Several tax-free college savings plans, commonly called 529 plans, are in as much trouble as a homeowner facing foreclosure. They are in the red primarily because of the recession and the stock market plunge. Luckily, financial experts such as Forbes and Morningstar Advisors publish online lists of the best and worst 529 plans. Some savers are considering suing, in an attempt to force their states to cover any losses from their 529 plans. Yet, at the same time, the Obama administration wants to see more low- and moderate-income families take advantage of the 529 plans.
Why This News Matters To You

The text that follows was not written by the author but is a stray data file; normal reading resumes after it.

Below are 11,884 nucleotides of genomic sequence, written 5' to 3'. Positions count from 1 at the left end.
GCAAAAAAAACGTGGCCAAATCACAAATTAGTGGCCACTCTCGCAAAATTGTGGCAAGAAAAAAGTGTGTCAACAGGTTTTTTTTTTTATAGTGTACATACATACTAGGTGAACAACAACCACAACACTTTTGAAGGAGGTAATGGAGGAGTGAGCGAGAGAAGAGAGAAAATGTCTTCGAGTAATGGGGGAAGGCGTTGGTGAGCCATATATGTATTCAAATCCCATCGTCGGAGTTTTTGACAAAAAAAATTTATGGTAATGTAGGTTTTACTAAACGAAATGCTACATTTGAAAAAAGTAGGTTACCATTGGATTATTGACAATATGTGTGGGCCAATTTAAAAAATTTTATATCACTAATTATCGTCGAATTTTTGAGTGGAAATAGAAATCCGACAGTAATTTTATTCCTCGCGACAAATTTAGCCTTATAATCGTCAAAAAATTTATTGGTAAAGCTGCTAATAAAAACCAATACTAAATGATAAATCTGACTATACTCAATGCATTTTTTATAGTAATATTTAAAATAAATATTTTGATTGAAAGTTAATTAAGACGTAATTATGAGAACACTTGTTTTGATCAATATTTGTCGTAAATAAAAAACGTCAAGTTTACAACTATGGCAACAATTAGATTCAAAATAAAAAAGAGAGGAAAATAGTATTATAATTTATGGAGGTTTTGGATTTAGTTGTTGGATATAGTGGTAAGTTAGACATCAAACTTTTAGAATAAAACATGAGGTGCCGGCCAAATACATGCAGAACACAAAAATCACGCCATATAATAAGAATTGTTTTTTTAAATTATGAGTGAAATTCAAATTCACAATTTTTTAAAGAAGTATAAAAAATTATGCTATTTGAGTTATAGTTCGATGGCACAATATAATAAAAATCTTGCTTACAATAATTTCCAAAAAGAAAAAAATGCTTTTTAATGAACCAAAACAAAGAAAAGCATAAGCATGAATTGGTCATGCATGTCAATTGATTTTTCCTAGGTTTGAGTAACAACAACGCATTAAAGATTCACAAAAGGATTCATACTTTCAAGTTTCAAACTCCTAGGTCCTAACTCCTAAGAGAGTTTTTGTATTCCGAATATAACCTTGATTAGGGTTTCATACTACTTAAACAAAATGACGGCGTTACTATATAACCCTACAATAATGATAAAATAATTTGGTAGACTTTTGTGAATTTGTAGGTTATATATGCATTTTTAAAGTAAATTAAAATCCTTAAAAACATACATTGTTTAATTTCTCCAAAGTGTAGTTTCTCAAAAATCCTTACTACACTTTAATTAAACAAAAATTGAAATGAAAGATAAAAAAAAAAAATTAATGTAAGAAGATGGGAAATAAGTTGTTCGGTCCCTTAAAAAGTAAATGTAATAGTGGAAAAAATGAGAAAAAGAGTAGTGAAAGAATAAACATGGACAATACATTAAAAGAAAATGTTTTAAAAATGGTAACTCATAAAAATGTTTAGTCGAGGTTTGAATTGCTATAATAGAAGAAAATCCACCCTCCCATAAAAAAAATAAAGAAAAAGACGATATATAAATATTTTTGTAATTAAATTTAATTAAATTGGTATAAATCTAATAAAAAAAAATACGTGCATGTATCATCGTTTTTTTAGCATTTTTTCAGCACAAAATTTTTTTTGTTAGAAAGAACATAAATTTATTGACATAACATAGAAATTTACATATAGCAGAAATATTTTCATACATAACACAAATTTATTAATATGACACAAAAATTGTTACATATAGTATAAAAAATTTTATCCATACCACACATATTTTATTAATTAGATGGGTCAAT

Despite these problems, 529 plans can still help college-aged students and other adults achieve the vital goal of getting a degree. But it pays to do your homework. If you’ve suffered losses—given that the economy remains weak and most state budgets are drowning in red ink—you might even enjoy lobbying your state legislators for a solution similar to one in Texas. In the Lone Star State, a newly created 529 plan shifts investment guarantees from the state to the public university system. That means that if the fund comes up short, the universities cover the difference between available funds and the price of tuition in the future. Thus, lobbying your legislators and college administrators can pay off. Who knows what can happen when financially aware students work for their right to keep their hard-earned college savings?